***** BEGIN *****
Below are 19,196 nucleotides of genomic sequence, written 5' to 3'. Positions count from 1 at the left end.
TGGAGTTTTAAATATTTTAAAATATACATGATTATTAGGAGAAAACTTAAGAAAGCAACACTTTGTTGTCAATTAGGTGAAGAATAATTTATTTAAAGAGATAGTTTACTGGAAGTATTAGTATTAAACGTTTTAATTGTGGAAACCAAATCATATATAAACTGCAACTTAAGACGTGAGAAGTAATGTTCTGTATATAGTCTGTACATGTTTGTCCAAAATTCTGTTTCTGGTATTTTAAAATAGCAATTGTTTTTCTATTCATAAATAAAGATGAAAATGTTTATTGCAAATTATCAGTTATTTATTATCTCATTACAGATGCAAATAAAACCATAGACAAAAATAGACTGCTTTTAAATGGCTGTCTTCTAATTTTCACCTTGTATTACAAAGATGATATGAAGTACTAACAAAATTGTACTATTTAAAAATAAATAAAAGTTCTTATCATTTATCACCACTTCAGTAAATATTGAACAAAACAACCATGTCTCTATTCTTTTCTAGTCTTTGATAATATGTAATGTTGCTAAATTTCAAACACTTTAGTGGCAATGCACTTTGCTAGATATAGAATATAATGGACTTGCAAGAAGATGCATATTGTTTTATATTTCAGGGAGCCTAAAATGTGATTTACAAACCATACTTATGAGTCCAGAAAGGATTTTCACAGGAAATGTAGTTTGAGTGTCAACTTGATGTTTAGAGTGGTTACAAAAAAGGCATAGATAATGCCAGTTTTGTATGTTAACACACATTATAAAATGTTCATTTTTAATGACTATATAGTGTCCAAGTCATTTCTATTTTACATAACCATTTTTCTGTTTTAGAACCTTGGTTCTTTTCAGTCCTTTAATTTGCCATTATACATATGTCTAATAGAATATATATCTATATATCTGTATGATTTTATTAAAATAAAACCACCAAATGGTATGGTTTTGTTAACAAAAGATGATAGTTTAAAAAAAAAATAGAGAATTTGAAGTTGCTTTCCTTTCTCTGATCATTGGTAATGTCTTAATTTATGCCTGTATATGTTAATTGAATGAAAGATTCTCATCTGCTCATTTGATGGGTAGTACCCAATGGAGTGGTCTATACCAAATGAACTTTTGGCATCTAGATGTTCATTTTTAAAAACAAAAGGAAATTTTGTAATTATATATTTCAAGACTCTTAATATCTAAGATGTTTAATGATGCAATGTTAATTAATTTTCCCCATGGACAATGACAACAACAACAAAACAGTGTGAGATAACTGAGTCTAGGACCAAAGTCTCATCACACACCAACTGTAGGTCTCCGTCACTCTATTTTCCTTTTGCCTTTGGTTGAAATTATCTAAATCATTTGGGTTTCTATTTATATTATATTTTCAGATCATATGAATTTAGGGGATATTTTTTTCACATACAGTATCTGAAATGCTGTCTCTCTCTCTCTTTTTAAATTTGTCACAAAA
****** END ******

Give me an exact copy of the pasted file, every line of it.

Below are 19,196 nucleotides of genomic sequence, written 5' to 3'. Positions count from 1 at the left end.
TGGAGTTTTAAATATTTTAAAATATACATGATTATTAGGAGAAAACTTAAGAAAGCAACACTTTGTTGTCAATTAGGTGAAGAATAATTTATTTAAAGAGATAGTTTACTGGAAGTATTAGTATTAAACGTTTTAATTGTGGAAACCAAATCATATATAAACTGCAACTTAAGACGTGAGAAGTAATGTTCTGTATATAGTCTGTACATGTTTGTCCAAAATTCTGTTTCTGGTATTTTAAAATAGCAATTGTTTTTCTATTCATAAATAAAGATGAAAATGTTTATTGCAAATTATCAGTTATTTATTATCTCATTACAGATGCAAATAAAACCATAGACAAAAATAGACTGCTTTTAAATGGCTGTCTTCTAATTTTCACCTTGTATTACAAAGATGATATGAAGTACTAACAAAATTGTACTATTTAAAAATAAATAAAAGTTCTTATCATTTATCACCACTTCAGTAAATATTGAACAAAACAACCATGTCTCTATTCTTTTCTAGTCTTTGATAATATGTAATGTTGCTAAATTTCAAACACTTTAGTGGCAATGCACTTTGCTAGATATAGAATATAATGGACTTGCAAGAAGATGCATATTGTTTTATATTTCAGGGAGCCTAAAATGTGATTTACAAACCATACTTATGAGTCCAGAAAGGATTTTCACAGGAAATGTAGTTTGAGTGTCAACTTGATGTTTAGAGTGGTTACAAAAAAGGCATAGATAATGCCAGTTTTGTATGTTAACACACATTATAAAATGTTCATTTTTAATGACTATATAGTGTCCAAGTCATTTCTATTTTACATAACCATTTTTCTGTTTTAGAACCTTGGTTCTTTTCAGTCCTTTAATTTGCCATTATACATATGTCTAATAGAATATATATCTATATATCTGTATGATTTTATTAAAATAAAACCACCAAATGGTATGGTTTTGTTAACAAAAGATGATAGTTTAAAAAAAAAATAGAGAATTTGAAGTTGCTTTCCTTTCTCTGATCATTGGTAATGTCTTAATTTATGCCTGTATATGTTAATTGAATGAAAGATTCTCATCTGCTCATTTGATGGGTAGTACCCAATGGAGTGGTCTATACCAAATGAACTTTTGGCATCTAGATGTTCATTTTTAAAAACAAAAGGAAATTTTGTAATTATATATTTCAAGACTCTTAATATCTAAGATGTTTAATGATGCAATGTTAATTAATTTTCCCCATGGACAATGACAACAACAACAAAACAGTGTGAGATAACTGAGTCTAGGACCAAAGTCTCATCACACACCAACTGTAGGTCTCCGTCACTCTATTTTCCTTTTGCCTTTGGTTGAAATTATCTAAATCATTTGGGTTTCTATTTATATTATATTTTCAGATCATATGAATTTAGGGGATATTTTTTTCACATACAGTATCTGAAATGCTGTCTCTCTCTCTCTTTTTAAATTTGTCACAAAA